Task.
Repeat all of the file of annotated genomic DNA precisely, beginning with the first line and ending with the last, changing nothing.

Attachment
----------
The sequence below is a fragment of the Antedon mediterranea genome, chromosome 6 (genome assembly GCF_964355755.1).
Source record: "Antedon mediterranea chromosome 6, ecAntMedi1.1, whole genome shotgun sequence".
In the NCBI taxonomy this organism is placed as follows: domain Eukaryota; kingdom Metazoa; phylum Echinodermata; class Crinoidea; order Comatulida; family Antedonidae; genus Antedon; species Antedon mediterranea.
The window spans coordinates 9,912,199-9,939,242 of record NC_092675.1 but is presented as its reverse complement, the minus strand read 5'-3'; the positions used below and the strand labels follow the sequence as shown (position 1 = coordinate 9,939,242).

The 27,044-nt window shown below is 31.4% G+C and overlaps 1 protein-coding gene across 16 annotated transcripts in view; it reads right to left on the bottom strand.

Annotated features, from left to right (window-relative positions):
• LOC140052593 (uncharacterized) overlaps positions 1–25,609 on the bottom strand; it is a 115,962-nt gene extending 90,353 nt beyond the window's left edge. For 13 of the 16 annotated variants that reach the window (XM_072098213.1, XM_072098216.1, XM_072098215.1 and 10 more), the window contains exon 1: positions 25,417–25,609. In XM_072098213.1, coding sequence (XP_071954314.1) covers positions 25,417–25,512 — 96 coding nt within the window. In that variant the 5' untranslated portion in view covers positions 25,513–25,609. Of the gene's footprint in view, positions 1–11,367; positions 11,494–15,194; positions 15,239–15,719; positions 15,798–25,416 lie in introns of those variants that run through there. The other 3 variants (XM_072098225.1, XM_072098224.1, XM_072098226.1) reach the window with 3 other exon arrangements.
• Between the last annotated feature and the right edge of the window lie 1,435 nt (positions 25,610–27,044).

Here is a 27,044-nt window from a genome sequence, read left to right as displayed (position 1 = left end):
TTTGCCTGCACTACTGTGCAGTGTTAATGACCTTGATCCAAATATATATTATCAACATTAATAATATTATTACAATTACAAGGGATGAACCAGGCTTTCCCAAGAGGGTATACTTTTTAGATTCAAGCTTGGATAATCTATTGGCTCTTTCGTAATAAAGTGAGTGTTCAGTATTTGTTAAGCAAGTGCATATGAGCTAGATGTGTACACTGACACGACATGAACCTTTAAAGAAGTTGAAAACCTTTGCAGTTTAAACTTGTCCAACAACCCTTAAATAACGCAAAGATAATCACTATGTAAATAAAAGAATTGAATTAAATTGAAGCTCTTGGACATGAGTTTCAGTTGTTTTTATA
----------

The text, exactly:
The sequence below is a fragment of the Antedon mediterranea genome, chromosome 6 (genome assembly GCF_964355755.1).
Source record: "Antedon mediterranea chromosome 6, ecAntMedi1.1, whole genome shotgun sequence".
In the NCBI taxonomy this organism is placed as follows: domain Eukaryota; kingdom Metazoa; phylum Echinodermata; class Crinoidea; order Comatulida; family Antedonidae; genus Antedon; species Antedon mediterranea.
The window spans coordinates 9,912,199-9,939,242 of record NC_092675.1 but is presented as its reverse complement, the minus strand read 5'-3'; the positions used below and the strand labels follow the sequence as shown (position 1 = coordinate 9,939,242).

The 27,044-nt window shown below is 31.4% G+C and overlaps 1 protein-coding gene across 16 annotated transcripts in view; it reads right to left on the bottom strand.

Annotated features, from left to right (window-relative positions):
• LOC140052593 (uncharacterized) overlaps positions 1–25,609 on the bottom strand; it is a 115,962-nt gene extending 90,353 nt beyond the window's left edge. For 13 of the 16 annotated variants that reach the window (XM_072098213.1, XM_072098216.1, XM_072098215.1 and 10 more), the window contains exon 1: positions 25,417–25,609. In XM_072098213.1, coding sequence (XP_071954314.1) covers positions 25,417–25,512 — 96 coding nt within the window. In that variant the 5' untranslated portion in view covers positions 25,513–25,609. Of the gene's footprint in view, positions 1–11,367; positions 11,494–15,194; positions 15,239–15,719; positions 15,798–25,416 lie in introns of those variants that run through there. The other 3 variants (XM_072098225.1, XM_072098224.1, XM_072098226.1) reach the window with 3 other exon arrangements.
• Between the last annotated feature and the right edge of the window lie 1,435 nt (positions 25,610–27,044).

Here is a 27,044-nt window from a genome sequence, read left to right as displayed (position 1 = left end):
TTTGCCTGCACTACTGTGCAGTGTTAATGACCTTGATCCAAATATATATTATCAACATTAATAATATTATTACAATTACAAGGGATGAACCAGGCTTTCCCAAGAGGGTATACTTTTTAGATTCAAGCTTGGATAATCTATTGGCTCTTTCGTAATAAAGTGAGTGTTCAGTATTTGTTAAGCAAGTGCATATGAGCTAGATGTGTACACTGACACGACATGAACCTTTAAAGAAGTTGAAAACCTTTGCAGTTTAAACTTGTCCAACAACCCTTAAATAACGCAAAGATAATCACTATGTAAATAAAAGAATTGAATTAAATTGAAGCTCTTGGACATGAGTTTCAGTTGTTTTTATA